Docket No. 109735.
George Black, Jr., Esq., for the petitioner. Alva C. Baird, Esq., for the respondent.
Under the facts it is held that petitioner sustained a loss in a transaction entered into for profit which is deductible under section 23(e)(2) of the Internal Revenue Code. Robert Lyons Hague, 24 B.T.A. 288, distinguished. George Black, Jr., Esq., for the petitioner. Alva C. Baird, Esq., for the respondent.
Respondent determined a deficiency in income tax for the year 1940 in the amount of $649.77. The deficiency is contested only in part. The question is whether or not petitioner is entitled to a deduction for an expenditure which was made for the investigation of a mining project.
The return was filed with the collector for the district of Oregon.
FINDINGS OF FACT.
Petitioner resides in Portland, Oregon. He keeps his books and makes his returns on the cash basis. Petitioner is a copartner in a partnership which does business under the name of Parker & Schram, with offices in Portland. The partnership does a general contracting business of a diverse nature.
Petitioner had engaged in the mining business in 1919, after the first world war, in Terrebon, near Redmond, Oregon. In 1920 he had $50,000 invested in the Dialmatius Mine on the Deschutes River in Oregon. At the time of the hearing in this proceeding, petitioner had investments in a mining operation in Hume, California, and in Murray, Idaho.
Early in 1940 Dean Butler went to petitioner and told him that he thought some plan could be worked out as an investment or under a contract, with persons who had been carrying on placer mining operations on Burnt River, in Oregon, or with the owner of the property. Those people were short of money and they were having trouble with a dredge which had sunk. The people referred to included one Bernert and a Mrs. Bertuleit. Petitioner asked C. W. Anderson, a contractor who formerly worked for him, to look at the property. Anderson looked at the property and reported that it looked like a favorable proposition. As a result of that investigation by Anderson, petitioner, Anderson, Bernert, and Mrs. Bertuleit joined together and each contributed $1,000, a total of $4,000 to make test runs before attempting to make a deal with the owner of the property, or with other interested persons.
The property had been operated by Bernert, Mrs. Bertuleit, and others, and certain equipment was located on the property, including a dredge. Profitable operations had been conducted. In one instance $9,000 had been made during a twelve-day run.
Anderson made the test runs. The dredge and equipment on the property was used. He spent the entire $4,000 for the following uses: He pulled out the dredge and dried and cleaned it. The motor was repaired. Other machinery was cleaned and repaired. Quite a few men were employed and they were paid wages. They worked on three shifts a day for about 15 days. About 15 days were spent in getting the equipment in order. Altogether 30 days were devoted to making preparations and test runs. The runs showed a much lower recovery of gold than had been expected. After making the test runs for 15 days, petitioner and the others abandoned the venture. Petitioner has never acquired any interest or made any other investment in the property.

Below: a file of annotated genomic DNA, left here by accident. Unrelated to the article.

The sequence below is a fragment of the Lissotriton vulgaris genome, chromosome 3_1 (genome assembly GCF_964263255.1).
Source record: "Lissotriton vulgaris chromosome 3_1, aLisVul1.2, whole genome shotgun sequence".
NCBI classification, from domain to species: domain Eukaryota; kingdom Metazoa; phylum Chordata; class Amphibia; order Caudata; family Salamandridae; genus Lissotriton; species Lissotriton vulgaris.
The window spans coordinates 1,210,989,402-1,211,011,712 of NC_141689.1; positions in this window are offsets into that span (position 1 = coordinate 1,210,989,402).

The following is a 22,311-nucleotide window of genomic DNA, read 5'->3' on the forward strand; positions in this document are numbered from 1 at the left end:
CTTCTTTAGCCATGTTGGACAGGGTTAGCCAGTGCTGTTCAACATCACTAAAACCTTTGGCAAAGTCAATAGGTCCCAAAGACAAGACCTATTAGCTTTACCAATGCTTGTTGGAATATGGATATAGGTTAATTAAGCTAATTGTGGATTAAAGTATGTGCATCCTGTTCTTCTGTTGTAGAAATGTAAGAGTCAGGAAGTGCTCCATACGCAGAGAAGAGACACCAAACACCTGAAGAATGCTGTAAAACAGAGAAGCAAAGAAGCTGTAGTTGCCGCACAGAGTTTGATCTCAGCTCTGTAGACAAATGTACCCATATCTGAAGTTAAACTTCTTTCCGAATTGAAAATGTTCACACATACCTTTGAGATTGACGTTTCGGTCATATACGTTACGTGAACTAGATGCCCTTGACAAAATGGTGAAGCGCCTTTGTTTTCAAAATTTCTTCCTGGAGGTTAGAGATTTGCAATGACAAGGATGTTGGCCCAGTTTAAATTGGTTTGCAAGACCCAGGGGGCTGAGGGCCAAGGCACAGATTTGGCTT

Petitioner joined others and entered into a transaction for profit. Although the transaction was to test the advisability of a more extensive operation, it was nevertheless a transaction entered into for profit. The transaction was abandoned in the taxable year, and, upon abandonment, petitioner sustained a loss of $1,000.
Petitioner claims a deduction under section 23(e)(2) of the Internal Revenue Code for a loss sustained in a transaction entered into for profit. Respondent contends that there was a failure to enter into any transaction and cites Robert Lyons Hague, 24 B.T.A. 288, as authority for denying the claimed deduction.
In our opinion, the facts here are distinguishable from those in the Hague case, and it is not controlling.
In the Hague case, the taxpayer did no more than employ an attorney to advise him upon the matter of whether or not he should purchase certain property and enter into a project to develop a patent. The advice received was negative and the taxpayer did nothing. The taxpayer paid the attorney for his advice. We held that the fee was not deductible as a loss sustained from a transaction entered into for profit.
On the other hand, in this case the taxpayer went a step further. He asked a competent person to investigate the placer property. This was done without charge. The report was favorable. In fact, Anderson advised petitioner and others to advance money; he also advanced money; and placer mining operations were carried on. Petitioner and the others entered into a joint venture. The venture was a business undertaking and the object was to make profits. The parties expected that the runs would yield a sufficiently high rate of recovery of gold to warrant further investment and continued operations. If the results had been more favorable, the operations would have been continued. The carrying on of operations for thirty days constituted more than a mere preliminary investigation. The operations, in fact, were usual operations and they were carried on after Anderson had made the preliminary investigation. All that was done involve the elements of entering into a transaction for profit within the meaning of the statute. The operations were preliminary to making arrangements for permanent operations, it is true. But they were actual operations and the fact that they did not result in a permanent undertaking does not take the transaction outside the statutory provision. There is no question that a loss was sustained. When the venture was abandoned, the petitioner's money was lost.
Petitioner's claim is sustained.
Decision will be entered under Rule 50.